Fiction on tap: New lit series debuts at Jimmy’s

By Emma Broder

A handful of Hyde Parkers gathered in a back room of Jimmy’s Woodlawn Tap on Tuesday to hear the work of Adam Levin and Sarah Levine, two Chicago writers who teach in the Art Institute’s writing program. Levin’s Hot Pink, a short story collection, came out early last month, and Levine’s novel Treasure Island!!! was released at the end of 2011.

Levine—small, bespectacled, and clad in black—read for 10 or 15 minutes. Treasure Island!!! is about a young woman who, after reading Robert Louis Stevenson’s similarly-titled novel (no exclamation points), realizes that she needs to take control of her life. Though the protagonist is deeply engaged in Stevenson’s text, Levine explained, she’s also a faulty reader, and her misinterpretations of Treasure Island cause her to further muddle her relationships.

“If you talk to your mother every day, you’re not going to have any adventures,” Levine’s funny, neurotic protagonist muses.

During the question and answer session that followed, she explained, “I like doing readings because sometimes you get to hear how it lands.”

The event was the first in the Seminary Co-op’s “Doppelganger Series,” which it hopes to host monthly. (The similarity of Levin’s and Levine’s last names inspired the series title.) Next month’s Doppelganger reading will feature Dmitry Samarov and Jack Clark, both of whom are cabbie-turned-writers.

“Doppelgangers” was charming, but a definite work in progress. The reading started 30 minutes late, but Levin and Levine’s tardiness went over well with the audience, a group of loyal fans. Still, it’s tough to make 12 people feel like a crowd.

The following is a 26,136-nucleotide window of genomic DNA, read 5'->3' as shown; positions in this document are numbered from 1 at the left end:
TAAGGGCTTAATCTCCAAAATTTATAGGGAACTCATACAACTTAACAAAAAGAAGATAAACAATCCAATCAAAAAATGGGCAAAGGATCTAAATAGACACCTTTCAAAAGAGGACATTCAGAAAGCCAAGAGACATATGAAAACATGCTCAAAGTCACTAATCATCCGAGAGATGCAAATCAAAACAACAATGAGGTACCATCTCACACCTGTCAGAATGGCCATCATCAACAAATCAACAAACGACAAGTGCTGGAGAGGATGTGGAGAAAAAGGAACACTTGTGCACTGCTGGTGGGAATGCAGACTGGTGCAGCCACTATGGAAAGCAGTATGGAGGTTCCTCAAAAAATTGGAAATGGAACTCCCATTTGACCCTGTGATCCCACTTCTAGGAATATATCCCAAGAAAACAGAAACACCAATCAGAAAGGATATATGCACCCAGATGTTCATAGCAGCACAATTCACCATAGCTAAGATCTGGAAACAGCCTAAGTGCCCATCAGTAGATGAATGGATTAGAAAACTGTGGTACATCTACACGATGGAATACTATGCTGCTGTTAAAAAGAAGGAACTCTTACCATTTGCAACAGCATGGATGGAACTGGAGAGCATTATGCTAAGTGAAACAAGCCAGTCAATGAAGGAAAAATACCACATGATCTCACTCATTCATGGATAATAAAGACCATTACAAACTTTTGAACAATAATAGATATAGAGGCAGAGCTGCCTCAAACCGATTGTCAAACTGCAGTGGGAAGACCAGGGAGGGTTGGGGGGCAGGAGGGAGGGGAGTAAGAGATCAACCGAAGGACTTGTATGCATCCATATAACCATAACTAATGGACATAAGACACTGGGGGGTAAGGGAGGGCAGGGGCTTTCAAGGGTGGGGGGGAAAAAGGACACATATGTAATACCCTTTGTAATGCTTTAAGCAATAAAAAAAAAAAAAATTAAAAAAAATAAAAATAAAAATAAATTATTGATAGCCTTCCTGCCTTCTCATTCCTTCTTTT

“It’s hard for us to host non-academic events in our stores, so we thought getting into the neighborhood would be a good idea,” said Thomas Flynn, Sem Co-op’s events coordinator. “We’re trying to make it a cool event series, and we’re hoping to make it a monthly thing. If you buy a book, we’ll buy you a beer.”

Levin, also bespectacled, read several short stories from Hot Pink, all of which landed slightly off-center. The first, “Important Men,” began with an extended description of the narrator’s desire to wield a diamond-encrusted cane as a pretend pistol. The second, “Cred,” was a boyfriend’s meditation on his girlfriend’s muffin top—whether he should dump her because of it, or whether he was increasing his chances with future girlfriends because he continued to date the girl with a conspicuous muffin top.

During the question and answer session, Levine commented that upon hearing “Cred,” “You might think this guy’s a dick!”

Despite the small scale of the night, Levin and Levine seemed like good friends, which added to the familial mood in the room. Their work is also undeniably complementary. Both authors’ pieces feature unmistakably modern subjects and predicaments, and both write with an uncanny sense for humor and warmth.

“Do you like to write?” one woman piped up, from a table of six.

“I don’t like not to write,” Levin commented. “There’s something really grounding about crafting sentences,” Levine added. “I really do love doing this.”